DIMENSIONS Winter 2003

Spotlight on Research: Growing Cells to Better Understand Alzheimer's Disease

by Cheryl Dawes

photo of Dr. Swisshelm and Sue Fredell

Revealing what happens in the brain cells that Alzheimer's disease (AD) damages is a crucial part of understanding the progression of this relentless disease and how to slow or stop it. Researchers nationwide are investigating the cellular processes that occur in AD in an effort uncover information that will lead to new strategies to combat the disease. Such research requires a reliable supply of suitable cells.

To meet this demand for cells, ADRC investigator Dr. Karen Swisshelm, associate professor of pathology, is beginning a new cell-culturing project. She and her colleagues are working to develop ways to grow large numbers of cells that have characteristics important in studying AD.

As project leader of the UW ADRC's Cell and Tissue Bank, Swisshelm oversees maintenance of a bank of over 1900 lymphocyte (blood) and skin fibroblast lines from blood specimens derived from AD patients, family members and from patients with other neuro-degenerative diseases. It was one of the first repositories of its kind and continues to be an important resource for AD researchers nationwide. The new project will expand and enhance the collection of biological materials available to researchers.

In the first aspect of the project, Swisshelm is collaborating with UW ADRC researcher Dr. David Cook to develop an ongoing source of cells derived from mouse models of AD. One model Cook works with has been genetically engineered to produce the human form of beta amyloid, the protein that builds up in the characteristic plaques in the brains of Alzheimer's patients. Another model has lost the ability to produce a key protein involved in beta amyloid processing in brain cells. These models provide different windows on cellular processes in AD.

"Our role is to produce cell lines from skin, lung or brain tissues of these animals," says Swisshelm. "We are developing means to allow these cells to be cultured in an unlimited fashion in dishes, so that Dr. Cook and his colleagues can study protein-processing events related to AD."

With proper conditions in a petri dish, most tissue-derived cells will grow and divide, producing additional cells for a limited number of generations. Such a lineage of cells is known as a cell strain. To be especially useful in research, many generations of a particular cell lineage are needed-a cell strain must be "immortalized" to become a cell line that researchers can use to replicate and verify study results.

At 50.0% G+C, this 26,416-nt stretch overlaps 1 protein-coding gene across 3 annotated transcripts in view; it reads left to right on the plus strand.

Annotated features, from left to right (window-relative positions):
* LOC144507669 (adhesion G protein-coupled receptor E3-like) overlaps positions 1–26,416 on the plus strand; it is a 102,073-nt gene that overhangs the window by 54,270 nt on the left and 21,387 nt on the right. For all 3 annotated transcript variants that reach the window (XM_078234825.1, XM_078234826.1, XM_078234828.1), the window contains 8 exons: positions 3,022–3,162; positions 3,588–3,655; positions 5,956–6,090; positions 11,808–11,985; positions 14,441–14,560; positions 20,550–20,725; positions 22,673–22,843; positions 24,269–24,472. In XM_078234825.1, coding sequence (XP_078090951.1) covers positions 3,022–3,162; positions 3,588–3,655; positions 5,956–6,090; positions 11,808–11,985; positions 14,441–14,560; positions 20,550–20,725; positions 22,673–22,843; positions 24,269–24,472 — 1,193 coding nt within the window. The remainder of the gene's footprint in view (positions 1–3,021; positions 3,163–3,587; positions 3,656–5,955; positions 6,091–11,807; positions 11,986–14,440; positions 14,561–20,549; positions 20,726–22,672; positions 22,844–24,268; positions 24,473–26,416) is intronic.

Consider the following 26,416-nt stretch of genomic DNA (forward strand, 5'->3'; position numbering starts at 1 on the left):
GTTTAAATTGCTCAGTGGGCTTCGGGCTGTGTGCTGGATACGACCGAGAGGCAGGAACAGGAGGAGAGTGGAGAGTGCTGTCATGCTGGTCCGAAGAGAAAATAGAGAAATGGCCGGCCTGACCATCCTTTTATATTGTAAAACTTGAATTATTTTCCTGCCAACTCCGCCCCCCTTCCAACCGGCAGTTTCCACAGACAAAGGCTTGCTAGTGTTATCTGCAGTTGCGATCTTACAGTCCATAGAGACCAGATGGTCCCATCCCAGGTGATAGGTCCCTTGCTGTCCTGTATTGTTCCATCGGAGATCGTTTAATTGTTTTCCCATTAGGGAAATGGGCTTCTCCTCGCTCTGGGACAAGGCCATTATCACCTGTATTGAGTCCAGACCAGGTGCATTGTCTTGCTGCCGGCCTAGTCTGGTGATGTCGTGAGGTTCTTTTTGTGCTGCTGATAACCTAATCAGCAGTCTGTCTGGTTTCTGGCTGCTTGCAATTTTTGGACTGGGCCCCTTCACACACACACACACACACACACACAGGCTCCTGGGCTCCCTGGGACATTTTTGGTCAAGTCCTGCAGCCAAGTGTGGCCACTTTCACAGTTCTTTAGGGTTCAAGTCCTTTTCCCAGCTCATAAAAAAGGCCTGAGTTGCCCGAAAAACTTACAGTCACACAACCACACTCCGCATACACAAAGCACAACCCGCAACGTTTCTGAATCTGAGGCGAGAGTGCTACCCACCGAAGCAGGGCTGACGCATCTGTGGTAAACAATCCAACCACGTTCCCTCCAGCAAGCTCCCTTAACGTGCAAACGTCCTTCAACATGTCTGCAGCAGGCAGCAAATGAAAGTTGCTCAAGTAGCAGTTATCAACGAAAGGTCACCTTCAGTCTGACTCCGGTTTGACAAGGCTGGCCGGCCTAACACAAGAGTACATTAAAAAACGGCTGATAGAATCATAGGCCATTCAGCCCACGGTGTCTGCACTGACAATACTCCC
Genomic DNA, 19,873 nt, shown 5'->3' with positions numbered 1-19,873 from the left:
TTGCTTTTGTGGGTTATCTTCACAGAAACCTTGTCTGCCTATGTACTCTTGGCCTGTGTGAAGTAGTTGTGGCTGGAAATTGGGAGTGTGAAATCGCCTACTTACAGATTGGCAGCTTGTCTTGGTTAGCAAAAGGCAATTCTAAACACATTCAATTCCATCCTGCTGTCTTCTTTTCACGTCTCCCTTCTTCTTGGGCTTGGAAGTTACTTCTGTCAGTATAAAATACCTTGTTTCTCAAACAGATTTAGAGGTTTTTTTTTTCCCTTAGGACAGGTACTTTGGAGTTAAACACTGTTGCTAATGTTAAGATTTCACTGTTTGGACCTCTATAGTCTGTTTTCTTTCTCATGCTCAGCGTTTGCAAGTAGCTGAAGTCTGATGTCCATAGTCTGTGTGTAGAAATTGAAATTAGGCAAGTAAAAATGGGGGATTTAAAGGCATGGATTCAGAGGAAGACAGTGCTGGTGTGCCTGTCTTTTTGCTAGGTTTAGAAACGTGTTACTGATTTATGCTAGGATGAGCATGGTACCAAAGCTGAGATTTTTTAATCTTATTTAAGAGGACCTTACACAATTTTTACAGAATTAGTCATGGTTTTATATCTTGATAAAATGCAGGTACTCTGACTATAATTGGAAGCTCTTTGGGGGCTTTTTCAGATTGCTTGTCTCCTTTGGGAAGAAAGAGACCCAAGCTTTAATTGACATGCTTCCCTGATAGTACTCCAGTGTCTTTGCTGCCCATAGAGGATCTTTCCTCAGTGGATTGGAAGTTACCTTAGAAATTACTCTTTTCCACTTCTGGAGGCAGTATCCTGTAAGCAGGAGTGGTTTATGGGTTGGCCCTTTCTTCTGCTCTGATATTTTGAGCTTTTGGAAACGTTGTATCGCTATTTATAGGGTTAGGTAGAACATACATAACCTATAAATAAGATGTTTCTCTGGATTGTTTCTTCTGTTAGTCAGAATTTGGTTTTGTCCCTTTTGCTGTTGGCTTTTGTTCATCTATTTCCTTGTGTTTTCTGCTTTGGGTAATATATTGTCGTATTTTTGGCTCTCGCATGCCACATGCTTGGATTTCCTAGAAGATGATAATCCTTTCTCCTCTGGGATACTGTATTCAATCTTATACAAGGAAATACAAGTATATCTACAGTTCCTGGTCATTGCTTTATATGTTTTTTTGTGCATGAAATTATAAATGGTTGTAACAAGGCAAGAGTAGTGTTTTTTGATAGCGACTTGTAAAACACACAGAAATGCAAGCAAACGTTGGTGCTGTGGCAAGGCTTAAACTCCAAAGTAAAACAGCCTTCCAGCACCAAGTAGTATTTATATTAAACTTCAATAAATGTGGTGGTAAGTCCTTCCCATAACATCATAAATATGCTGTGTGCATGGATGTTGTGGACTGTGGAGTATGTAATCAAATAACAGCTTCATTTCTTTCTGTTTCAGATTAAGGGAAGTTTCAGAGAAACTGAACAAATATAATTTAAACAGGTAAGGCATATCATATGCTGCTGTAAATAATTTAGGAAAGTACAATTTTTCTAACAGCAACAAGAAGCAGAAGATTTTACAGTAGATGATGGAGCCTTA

In most cases, skin biopsy material from individual humans can be split and subcultured 20 to 60 times to obtain more cells from growing and dividing cultures, explains Swisshelm. As the cells age-go through senescence-they slow down and eventually cease to divide. In the case of mouse cultures, the cells may undergo a stage called "crisis" either early or mid-way through their growing and dividing. During this crisis stage, some of the cells may spontaneously escape cellular senescence and become immortal. However, the crisis stage is often accompanied by chromosomal changes in the cells that could confound research results. Therefore, the techniques Swisshelm is developing are aimed to obtain long-lived cultures before the crisis stage occurs.

"In order to test the possibility of immortalizing cells very early in the processing of splitting and subculturing, we will use the mouse form of a cellular enzyme that maintains the ends of chromosomes," explains Swisshelm. "The ends of chromosomes are thought to be involved in setting the molecular clock for cellular aging. By maintaining these ends that may normally erode, we hope to maintain cells from these animals indefinitely."

Swisshelm and her colleagues plan to apply the techniques developed in culturing mouse cells to studies with human cells. Together with UW ADRC researchers Drs. George Martin and Galynn Zitnick, Swisshelm is working to produce lines of human neuronal precursor cells. It is likely to take two years or more to overcome the challenges presented by the specialized growing conditions required for culturing neuronal precursor cells. Ultimately, though, this work should allow production of large quantities of cells, proteins, membranes and other reagents, which will provide an important resource for further AD research.


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